A Mind for Madness

Musings on art, philosophy, mathematics, and physics

Thoughts on Nicholson Baker’s Case Against Algebra II

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The debate over standards in high school math has been going on for a very long time, but things seemed to come to a pretty nasty head last year when the New York Times ran the article Is Algebra Necessary? Bloggers and educators were outraged on both sides and started throwing mud. In the most recent issue of Harper’s (Sept 2013), Nicholson Baker wrote an essay basically reiterating the arguments from the NYT’s piece and responding to some of the criticisms.

I’ve been trying to stay out of this, because I honestly have no idea what high school is designed to do. The real argument here doesn’t seem to be whether or not algebra is “useful in the real world,” but rather about whether or not we should force students to learn things in high school that they are not interested in. Is the purpose of high school to teach students the basics in a broad range of topics so that they have some fundamental skills that will allow them to choose a career from there? Is the purpose to allow students to learn topics that are of interest to them? Something else?

I don’t know, and it is impossible to participate in this debate without clearly defining first what you think the purpose of making students go to high school is (of course, the arguments are muddied by the fact that no one actually defines this first).

Here is Baker’s main argument in a nutshell (he is a fantastic writer, so you should read the full thing yourself if this interests you). Algebra (II) is unnecessary for most people, i.e. the 70% of the population that do not go into a STEM field. It causes excessive stress and failure for basically no reason. Why not just have some survey course in ninth grade where some great ideas of math throughout history are presented and then have all future math courses be electives?

I assume for consistency this means that since English, foreign languages, history, and all other subjects taught in high school are also not directly applicable to most people’s daily lives that basically you’ll do ninth grade as a taste of what the subjects are about through survey courses, and then literally everything is an elective afterwards.

Honestly, I agree with Baker that this would probably make high school a lot more enjoyable and useful for everyone. A lot more learning would take place as well. It just boils back down to what you think the purpose of high school should be, and since I don’t know, I can’t say whether or not this is what should be done.

Here’s two thoughts I had that don’t seem to be raised in the main discussion.

1. How do you know whether or not taking algebra will be useful to you? Having core standards in some sense protects the high school student who isn’t equipped to make this type of decision from making a really bad decision. I’ll just give an anecdote about my own experience as someone who really loved all forms of learning and went into math and who still made a really bad decision when given a choice of electives.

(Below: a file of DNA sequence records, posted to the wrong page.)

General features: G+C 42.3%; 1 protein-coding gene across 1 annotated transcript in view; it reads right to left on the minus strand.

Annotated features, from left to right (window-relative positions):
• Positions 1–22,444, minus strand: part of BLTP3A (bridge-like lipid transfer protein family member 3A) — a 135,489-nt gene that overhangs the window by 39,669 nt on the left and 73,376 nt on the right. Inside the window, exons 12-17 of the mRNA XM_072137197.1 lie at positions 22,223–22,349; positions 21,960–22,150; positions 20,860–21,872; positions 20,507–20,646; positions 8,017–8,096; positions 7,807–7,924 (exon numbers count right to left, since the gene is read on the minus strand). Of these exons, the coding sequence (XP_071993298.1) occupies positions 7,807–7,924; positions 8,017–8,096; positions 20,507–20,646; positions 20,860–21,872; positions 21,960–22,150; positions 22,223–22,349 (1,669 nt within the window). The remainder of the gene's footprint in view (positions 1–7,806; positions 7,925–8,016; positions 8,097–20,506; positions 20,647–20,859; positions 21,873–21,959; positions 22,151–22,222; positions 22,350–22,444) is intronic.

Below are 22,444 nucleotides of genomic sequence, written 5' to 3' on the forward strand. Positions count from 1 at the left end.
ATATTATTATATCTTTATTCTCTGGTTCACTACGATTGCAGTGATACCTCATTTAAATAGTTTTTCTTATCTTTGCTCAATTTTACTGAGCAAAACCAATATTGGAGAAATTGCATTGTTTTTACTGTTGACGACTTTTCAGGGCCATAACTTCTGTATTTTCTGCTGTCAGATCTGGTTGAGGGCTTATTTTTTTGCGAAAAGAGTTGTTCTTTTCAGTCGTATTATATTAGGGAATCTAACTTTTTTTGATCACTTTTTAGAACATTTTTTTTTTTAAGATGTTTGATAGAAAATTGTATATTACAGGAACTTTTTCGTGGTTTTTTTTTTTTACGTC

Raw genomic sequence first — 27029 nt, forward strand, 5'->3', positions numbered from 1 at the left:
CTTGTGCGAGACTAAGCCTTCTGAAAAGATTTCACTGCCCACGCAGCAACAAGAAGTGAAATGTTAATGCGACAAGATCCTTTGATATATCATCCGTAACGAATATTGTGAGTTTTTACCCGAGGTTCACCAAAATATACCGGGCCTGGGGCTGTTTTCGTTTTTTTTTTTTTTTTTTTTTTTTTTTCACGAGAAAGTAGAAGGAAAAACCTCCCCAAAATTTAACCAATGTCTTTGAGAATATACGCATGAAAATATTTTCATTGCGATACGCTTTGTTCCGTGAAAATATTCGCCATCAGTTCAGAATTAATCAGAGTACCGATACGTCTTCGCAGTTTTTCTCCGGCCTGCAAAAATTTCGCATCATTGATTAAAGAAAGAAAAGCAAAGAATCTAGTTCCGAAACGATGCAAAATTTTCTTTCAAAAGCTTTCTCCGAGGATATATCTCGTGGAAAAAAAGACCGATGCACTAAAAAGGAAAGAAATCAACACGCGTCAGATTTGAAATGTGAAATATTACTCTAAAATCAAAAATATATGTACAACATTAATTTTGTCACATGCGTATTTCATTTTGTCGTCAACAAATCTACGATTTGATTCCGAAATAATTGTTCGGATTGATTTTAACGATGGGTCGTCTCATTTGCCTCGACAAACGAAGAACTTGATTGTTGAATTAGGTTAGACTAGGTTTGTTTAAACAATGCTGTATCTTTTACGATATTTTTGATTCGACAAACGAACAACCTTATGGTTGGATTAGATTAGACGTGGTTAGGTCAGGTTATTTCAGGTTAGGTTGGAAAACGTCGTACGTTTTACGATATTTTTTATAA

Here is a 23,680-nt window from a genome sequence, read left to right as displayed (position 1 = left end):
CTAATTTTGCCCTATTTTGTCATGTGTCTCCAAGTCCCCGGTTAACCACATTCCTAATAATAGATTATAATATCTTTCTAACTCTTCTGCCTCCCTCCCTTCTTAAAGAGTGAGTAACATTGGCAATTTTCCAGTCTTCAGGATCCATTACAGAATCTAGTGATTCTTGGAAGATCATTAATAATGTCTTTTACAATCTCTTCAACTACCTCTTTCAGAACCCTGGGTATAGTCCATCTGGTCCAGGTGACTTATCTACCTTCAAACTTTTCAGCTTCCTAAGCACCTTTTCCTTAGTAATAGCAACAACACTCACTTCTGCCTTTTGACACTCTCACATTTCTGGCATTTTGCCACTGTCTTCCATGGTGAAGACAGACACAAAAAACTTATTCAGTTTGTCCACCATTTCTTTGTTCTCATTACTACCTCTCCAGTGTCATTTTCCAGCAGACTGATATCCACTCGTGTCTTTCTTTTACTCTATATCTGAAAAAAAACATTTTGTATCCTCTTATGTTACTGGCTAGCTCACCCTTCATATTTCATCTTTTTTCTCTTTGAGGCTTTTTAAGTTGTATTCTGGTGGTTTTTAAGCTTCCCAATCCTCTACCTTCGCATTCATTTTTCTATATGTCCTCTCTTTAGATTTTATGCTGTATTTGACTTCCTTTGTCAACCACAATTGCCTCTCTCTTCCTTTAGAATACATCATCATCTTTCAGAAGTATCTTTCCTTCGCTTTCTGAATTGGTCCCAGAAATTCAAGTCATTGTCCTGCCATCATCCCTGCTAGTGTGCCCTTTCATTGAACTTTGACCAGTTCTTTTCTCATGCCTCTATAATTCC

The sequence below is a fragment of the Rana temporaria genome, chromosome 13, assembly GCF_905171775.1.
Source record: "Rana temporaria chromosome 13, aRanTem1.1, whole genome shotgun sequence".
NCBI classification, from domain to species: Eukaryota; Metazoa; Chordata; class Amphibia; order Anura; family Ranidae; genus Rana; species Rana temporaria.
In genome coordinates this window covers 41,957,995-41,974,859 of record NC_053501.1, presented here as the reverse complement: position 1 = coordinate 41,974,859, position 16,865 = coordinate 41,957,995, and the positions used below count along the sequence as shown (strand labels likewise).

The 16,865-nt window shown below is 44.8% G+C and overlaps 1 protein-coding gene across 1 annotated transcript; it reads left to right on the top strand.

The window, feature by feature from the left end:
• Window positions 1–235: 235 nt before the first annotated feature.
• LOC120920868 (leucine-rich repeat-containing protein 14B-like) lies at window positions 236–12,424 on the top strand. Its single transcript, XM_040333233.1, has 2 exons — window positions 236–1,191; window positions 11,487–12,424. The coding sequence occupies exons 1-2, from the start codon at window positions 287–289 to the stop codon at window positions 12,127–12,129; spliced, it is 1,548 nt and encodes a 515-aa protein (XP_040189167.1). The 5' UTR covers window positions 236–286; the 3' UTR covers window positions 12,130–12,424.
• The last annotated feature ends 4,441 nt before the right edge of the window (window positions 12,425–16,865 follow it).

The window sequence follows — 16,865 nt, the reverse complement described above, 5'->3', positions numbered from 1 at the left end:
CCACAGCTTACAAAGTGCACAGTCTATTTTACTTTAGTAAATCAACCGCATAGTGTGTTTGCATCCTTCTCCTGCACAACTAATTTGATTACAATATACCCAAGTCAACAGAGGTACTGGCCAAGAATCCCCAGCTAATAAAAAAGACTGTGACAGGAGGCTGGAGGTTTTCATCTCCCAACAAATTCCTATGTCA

When I was going into my senior year of high school, I knew I wanted to be a composer. I knew this so confidently that despite being advised against it, I decided to not take physics since it was an elective. My reasoning was that I would never, ever need it for my future career as a composer. Let’s ignore the fact that I didn’t realize that understanding the physics of sound is an extremely important skill for a composer to have and so made a poor decision for that reason. Let’s assume that physics really was useless for my intended career.

After my first year of undergrad I switched to a math major. I really regretted not taking physics at that point and ended up loving physics in college so much that I minored in it. Here’s the point. Almost no one in high school knows what they are going to do. So how in the world are the going to know if algebra is necessary for their career? Even if they know what they are going to do, they could still end up mistakenly thinking that it is unnecessary.

My guess is that if we switch to a system where practically everything is an elective, then when people get to college and their interests change they won’t have the basic skills to succeed. They’ll have to fill in this lacking knowledge on their own, because math departments definitely cannot offer more remedial classes. We have so many students and classes as it is we can barely find enough people to teach them all.

2. This seems much ado about nothing. What I’m about to say might seem harsh, but algebra II is not that hard. You don’t have to be good at it. You don’t have to like it. But it isn’t a good sign if you can’t at the very least pass it. Baker himself points out that Cardano in the 1500’s was able to do this stuff. Since then we’ve come up with much easier and better ways to think about it. The abstraction level is just not that high. We’re not talking about quantum mechanics or something. Students in other cultures don’t seem to struggle in the same way, and I don’t think we’re inherently dumber or anything.